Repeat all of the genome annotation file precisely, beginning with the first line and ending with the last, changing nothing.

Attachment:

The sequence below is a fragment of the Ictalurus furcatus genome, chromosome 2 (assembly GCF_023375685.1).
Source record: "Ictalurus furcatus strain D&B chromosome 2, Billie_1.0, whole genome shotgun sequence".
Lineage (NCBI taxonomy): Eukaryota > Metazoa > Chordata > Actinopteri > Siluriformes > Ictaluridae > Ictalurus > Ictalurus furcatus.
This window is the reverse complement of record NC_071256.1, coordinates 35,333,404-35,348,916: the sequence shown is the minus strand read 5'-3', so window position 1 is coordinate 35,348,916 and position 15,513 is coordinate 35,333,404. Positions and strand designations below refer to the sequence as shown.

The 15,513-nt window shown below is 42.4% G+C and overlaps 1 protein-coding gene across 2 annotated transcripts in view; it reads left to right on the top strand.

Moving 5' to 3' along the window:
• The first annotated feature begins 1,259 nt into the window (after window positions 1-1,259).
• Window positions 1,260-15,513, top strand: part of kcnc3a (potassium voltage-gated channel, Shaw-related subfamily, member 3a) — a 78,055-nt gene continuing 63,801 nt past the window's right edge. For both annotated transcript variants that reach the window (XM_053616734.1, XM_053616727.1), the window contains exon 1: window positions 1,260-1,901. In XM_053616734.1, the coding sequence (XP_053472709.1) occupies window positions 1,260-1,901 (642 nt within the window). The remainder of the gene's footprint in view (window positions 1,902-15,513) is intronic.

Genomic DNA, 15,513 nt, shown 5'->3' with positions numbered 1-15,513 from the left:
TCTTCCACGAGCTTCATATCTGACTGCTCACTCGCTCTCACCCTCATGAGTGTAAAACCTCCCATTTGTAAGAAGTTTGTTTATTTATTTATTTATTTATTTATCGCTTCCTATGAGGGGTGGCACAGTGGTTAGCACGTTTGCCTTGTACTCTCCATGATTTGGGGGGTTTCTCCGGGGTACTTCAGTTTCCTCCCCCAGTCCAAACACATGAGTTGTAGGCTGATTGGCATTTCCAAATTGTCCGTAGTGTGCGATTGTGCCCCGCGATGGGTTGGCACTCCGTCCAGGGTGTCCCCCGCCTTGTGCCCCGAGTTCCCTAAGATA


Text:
The sequence below is a fragment of the Ictalurus furcatus genome, chromosome 2 (assembly GCF_023375685.1).
Source record: "Ictalurus furcatus strain D&B chromosome 2, Billie_1.0, whole genome shotgun sequence".
Lineage (NCBI taxonomy): Eukaryota > Metazoa > Chordata > Actinopteri > Siluriformes > Ictaluridae > Ictalurus > Ictalurus furcatus.
This window is the reverse complement of record NC_071256.1, coordinates 35,333,404-35,348,916: the sequence shown is the minus strand read 5'-3', so window position 1 is coordinate 35,348,916 and position 15,513 is coordinate 35,333,404. Positions and strand designations below refer to the sequence as shown.

The 15,513-nt window shown below is 42.4% G+C and overlaps 1 protein-coding gene across 2 annotated transcripts in view; it reads left to right on the top strand.

Moving 5' to 3' along the window:
• The first annotated feature begins 1,259 nt into the window (after window positions 1-1,259).
• Window positions 1,260-15,513, top strand: part of kcnc3a (potassium voltage-gated channel, Shaw-related subfamily, member 3a) — a 78,055-nt gene continuing 63,801 nt past the window's right edge. For both annotated transcript variants that reach the window (XM_053616734.1, XM_053616727.1), the window contains exon 1: window positions 1,260-1,901. In XM_053616734.1, the coding sequence (XP_053472709.1) occupies window positions 1,260-1,901 (642 nt within the window). The remainder of the gene's footprint in view (window positions 1,902-15,513) is intronic.

Genomic DNA, 15,513 nt, shown 5'->3' with positions numbered 1-15,513 from the left:
TCTTCCACGAGCTTCATATCTGACTGCTCACTCGCTCTCACCCTCATGAGTGTAAAACCTCCCATTTGTAAGAAGTTTGTTTATTTATTTATTTATTTATTTATCGCTTCCTATGAGGGGTGGCACAGTGGTTAGCACGTTTGCCTTGTACTCTCCATGATTTGGGGGGTTTCTCCGGGGTACTTCAGTTTCCTCCCCCAGTCCAAACACATGAGTTGTAGGCTGATTGGCATTTCCAAATTGTCCGTAGTGTGCGATTGTGCCCCGCGATGGGTTGGCACTCCGTCCAGGGTGTCCCCCGCCTTGTGCCCCGAGTTCCCTAAGATA